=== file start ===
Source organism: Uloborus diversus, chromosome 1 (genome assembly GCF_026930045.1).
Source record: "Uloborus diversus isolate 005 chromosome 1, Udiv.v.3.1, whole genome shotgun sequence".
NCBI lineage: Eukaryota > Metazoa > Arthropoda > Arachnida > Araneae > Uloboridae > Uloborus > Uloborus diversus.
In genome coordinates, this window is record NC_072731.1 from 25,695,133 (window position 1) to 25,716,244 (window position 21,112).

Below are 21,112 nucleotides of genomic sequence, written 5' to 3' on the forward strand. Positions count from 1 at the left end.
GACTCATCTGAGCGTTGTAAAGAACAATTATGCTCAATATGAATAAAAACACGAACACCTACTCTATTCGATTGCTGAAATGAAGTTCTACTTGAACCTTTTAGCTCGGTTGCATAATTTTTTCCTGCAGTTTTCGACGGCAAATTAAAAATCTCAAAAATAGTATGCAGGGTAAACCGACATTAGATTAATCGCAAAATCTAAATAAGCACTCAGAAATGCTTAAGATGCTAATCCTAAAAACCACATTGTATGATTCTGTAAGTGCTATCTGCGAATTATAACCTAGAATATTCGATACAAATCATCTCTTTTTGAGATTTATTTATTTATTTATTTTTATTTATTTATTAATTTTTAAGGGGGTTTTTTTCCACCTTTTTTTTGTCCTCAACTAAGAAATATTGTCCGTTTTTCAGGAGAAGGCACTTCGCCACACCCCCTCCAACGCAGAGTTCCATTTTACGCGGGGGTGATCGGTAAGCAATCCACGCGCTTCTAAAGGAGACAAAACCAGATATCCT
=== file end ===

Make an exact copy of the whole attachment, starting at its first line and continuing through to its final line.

Source organism: Uloborus diversus, chromosome 1 (genome assembly GCF_026930045.1).
Source record: "Uloborus diversus isolate 005 chromosome 1, Udiv.v.3.1, whole genome shotgun sequence".
NCBI lineage: Eukaryota > Metazoa > Arthropoda > Arachnida > Araneae > Uloboridae > Uloborus > Uloborus diversus.
In genome coordinates, this window is record NC_072731.1 from 25,695,133 (window position 1) to 25,716,244 (window position 21,112).

Below are 21,112 nucleotides of genomic sequence, written 5' to 3' on the forward strand. Positions count from 1 at the left end.
GACTCATCTGAGCGTTGTAAAGAACAATTATGCTCAATATGAATAAAAACACGAACACCTACTCTATTCGATTGCTGAAATGAAGTTCTACTTGAACCTTTTAGCTCGGTTGCATAATTTTTTCCTGCAGTTTTCGACGGCAAATTAAAAATCTCAAAAATAGTATGCAGGGTAAACCGACATTAGATTAATCGCAAAATCTAAATAAGCACTCAGAAATGCTTAAGATGCTAATCCTAAAAACCACATTGTATGATTCTGTAAGTGCTATCTGCGAATTATAACCTAGAATATTCGATACAAATCATCTCTTTTTGAGATTTATTTATTTATTTATTTTTATTTATTTATTAATTTTTAAGGGGGTTTTTTTCCACCTTTTTTTTGTCCTCAACTAAGAAATATTGTCCGTTTTTCAGGAGAAGGCACTTCGCCACACCCCCTCCAACGCAGAGTTCCATTTTACGCGGGGGTGATCGGTAAGCAATCCACGCGCTTCTAAAGGAGACAAAACCAGATATCCT